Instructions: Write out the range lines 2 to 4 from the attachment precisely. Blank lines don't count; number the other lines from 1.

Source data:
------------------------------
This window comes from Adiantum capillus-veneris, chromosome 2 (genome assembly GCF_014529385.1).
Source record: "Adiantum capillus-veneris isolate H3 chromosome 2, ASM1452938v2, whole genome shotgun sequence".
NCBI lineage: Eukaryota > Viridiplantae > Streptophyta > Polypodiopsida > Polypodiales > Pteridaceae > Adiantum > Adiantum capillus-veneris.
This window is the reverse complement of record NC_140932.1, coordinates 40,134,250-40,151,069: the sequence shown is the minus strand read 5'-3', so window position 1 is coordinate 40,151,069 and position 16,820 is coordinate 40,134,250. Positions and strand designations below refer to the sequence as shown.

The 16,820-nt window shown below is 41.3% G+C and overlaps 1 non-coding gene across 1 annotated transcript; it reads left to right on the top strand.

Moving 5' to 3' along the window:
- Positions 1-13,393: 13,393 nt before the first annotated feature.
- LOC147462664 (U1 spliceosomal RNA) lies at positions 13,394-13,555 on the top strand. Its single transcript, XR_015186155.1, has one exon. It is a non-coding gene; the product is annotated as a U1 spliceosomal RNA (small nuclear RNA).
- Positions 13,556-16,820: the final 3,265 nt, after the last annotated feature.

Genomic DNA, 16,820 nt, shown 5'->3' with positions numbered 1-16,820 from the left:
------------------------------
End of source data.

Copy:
Source record: "Adiantum capillus-veneris isolate H3 chromosome 2, ASM1452938v2, whole genome shotgun sequence".
NCBI lineage: Eukaryota > Viridiplantae > Streptophyta > Polypodiopsida > Polypodiales > Pteridaceae > Adiantum > Adiantum capillus-veneris.
This window is the reverse complement of record NC_140932.1, coordinates 40,134,250-40,151,069: the sequence shown is the minus strand read 5'-3', so window position 1 is coordinate 40,151,069 and position 16,820 is coordinate 40,134,250. Positions and strand designations below refer to the sequence as shown.